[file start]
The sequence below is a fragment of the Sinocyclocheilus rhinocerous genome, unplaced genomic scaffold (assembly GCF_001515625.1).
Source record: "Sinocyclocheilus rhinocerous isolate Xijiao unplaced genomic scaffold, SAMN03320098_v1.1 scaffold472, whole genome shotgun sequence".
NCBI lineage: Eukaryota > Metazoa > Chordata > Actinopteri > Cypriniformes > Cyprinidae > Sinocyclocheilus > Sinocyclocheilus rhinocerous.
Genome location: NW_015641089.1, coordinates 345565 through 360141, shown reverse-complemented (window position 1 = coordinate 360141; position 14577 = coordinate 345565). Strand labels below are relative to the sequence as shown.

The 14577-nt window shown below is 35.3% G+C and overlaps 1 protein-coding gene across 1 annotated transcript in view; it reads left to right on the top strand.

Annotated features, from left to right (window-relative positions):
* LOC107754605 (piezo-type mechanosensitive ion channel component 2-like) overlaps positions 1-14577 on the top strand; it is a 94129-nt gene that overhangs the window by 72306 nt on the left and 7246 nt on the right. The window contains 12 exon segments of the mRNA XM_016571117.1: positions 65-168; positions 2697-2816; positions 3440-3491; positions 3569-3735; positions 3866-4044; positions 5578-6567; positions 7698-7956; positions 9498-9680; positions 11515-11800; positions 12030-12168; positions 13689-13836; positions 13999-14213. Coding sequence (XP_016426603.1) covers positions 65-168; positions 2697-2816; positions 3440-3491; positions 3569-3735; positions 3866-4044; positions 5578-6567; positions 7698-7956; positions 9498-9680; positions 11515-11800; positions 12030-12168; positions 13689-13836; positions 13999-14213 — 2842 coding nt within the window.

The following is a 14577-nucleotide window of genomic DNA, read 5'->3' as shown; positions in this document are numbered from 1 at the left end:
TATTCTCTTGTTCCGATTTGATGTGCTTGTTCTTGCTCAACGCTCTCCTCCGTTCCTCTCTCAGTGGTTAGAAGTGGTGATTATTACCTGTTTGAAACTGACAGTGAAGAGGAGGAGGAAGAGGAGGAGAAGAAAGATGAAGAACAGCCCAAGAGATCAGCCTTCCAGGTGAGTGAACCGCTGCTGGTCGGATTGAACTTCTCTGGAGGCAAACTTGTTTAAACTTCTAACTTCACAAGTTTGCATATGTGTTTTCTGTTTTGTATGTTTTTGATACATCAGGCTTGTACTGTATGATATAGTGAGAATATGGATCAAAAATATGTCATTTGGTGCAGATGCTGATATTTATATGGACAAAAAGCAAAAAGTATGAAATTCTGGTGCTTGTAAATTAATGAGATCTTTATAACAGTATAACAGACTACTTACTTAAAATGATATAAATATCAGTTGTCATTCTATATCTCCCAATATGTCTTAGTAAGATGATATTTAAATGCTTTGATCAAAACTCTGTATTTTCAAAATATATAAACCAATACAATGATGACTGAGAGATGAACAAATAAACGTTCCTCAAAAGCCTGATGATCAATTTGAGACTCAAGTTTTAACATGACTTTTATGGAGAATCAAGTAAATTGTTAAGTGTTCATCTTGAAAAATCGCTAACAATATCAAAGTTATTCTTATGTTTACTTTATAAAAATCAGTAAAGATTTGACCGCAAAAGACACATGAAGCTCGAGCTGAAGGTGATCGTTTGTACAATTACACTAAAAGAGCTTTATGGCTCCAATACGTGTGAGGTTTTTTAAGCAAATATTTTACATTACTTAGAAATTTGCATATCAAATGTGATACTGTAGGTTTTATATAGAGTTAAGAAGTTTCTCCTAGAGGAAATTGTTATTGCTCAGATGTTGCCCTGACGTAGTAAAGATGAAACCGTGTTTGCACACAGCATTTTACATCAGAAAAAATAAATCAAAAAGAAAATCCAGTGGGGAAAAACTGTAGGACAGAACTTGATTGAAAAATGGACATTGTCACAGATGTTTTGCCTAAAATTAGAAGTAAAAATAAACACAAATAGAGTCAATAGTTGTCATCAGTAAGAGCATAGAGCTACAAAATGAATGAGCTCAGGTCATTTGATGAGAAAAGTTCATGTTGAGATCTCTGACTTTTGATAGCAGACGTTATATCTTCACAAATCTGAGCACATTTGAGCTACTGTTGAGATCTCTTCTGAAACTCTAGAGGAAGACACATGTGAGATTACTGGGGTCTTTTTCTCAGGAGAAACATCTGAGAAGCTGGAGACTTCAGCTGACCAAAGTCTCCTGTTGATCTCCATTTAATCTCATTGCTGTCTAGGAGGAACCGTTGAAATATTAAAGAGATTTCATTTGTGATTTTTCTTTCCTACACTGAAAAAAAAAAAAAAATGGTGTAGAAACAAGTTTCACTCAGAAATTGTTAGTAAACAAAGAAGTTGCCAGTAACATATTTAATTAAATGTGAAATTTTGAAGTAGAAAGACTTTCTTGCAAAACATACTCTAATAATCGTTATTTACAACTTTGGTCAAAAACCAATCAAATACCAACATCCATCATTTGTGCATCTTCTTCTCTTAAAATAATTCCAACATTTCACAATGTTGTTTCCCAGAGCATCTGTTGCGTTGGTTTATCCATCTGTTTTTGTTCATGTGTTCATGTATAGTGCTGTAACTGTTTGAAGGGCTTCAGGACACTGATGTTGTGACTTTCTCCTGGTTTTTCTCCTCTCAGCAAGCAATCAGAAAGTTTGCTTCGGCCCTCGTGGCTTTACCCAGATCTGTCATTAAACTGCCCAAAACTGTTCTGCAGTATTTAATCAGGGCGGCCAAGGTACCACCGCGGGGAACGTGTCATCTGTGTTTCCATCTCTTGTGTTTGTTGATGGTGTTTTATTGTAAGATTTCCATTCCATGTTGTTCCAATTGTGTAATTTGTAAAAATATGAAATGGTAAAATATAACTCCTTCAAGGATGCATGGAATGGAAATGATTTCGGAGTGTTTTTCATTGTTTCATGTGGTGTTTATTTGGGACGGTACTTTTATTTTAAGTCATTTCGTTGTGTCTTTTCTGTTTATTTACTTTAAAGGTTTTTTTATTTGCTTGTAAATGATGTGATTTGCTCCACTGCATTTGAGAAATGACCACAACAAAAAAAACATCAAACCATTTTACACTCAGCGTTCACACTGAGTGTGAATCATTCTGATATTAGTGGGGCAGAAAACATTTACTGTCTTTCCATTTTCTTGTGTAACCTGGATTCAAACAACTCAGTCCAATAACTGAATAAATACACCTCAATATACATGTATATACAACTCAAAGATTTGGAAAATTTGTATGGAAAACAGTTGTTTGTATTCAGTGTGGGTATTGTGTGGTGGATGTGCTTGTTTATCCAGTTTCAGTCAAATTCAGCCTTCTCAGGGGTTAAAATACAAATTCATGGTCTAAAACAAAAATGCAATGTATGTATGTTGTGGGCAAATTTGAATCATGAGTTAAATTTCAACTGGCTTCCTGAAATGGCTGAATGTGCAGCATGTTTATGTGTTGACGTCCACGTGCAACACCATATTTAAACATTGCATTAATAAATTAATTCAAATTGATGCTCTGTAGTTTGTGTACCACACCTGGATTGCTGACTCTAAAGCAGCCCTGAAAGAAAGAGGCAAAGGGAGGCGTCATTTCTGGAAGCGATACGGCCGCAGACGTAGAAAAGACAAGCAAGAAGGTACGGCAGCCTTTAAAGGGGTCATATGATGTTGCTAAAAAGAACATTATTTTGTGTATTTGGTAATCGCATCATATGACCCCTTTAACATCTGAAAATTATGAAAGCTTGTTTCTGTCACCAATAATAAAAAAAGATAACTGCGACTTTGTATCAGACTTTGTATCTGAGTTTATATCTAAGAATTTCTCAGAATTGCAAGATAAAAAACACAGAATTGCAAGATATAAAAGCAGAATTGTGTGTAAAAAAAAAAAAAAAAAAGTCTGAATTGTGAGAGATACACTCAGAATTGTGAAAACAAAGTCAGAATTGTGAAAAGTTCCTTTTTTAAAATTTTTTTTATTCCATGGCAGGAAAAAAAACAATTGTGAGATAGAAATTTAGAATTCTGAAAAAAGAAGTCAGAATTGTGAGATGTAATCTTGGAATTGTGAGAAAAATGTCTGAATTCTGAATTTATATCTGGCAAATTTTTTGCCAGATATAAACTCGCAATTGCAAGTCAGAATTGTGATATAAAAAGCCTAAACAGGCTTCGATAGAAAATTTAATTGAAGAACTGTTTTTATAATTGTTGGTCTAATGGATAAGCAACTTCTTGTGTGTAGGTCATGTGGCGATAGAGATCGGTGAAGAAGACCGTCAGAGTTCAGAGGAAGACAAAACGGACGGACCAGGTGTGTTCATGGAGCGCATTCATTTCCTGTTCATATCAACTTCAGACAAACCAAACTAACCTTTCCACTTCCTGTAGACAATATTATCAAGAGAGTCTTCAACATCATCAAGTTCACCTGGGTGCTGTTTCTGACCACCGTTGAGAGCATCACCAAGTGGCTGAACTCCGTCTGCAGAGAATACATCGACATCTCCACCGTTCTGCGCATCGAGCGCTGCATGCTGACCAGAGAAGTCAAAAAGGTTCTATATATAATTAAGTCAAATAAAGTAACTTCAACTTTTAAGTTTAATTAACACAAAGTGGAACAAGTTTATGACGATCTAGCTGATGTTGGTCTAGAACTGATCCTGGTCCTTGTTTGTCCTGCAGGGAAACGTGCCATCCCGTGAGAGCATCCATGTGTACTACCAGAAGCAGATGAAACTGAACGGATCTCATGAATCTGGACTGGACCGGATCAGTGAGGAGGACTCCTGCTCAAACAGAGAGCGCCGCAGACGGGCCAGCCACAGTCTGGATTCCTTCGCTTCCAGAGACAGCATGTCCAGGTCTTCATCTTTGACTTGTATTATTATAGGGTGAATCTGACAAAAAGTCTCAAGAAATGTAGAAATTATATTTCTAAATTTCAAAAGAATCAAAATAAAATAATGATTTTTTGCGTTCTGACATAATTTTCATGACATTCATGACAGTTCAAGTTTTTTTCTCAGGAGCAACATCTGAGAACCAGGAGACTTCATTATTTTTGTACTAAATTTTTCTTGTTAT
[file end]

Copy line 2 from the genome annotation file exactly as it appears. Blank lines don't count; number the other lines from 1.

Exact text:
Source record: "Sinocyclocheilus rhinocerous isolate Xijiao unplaced genomic scaffold, SAMN03320098_v1.1 scaffold472, whole genome shotgun sequence".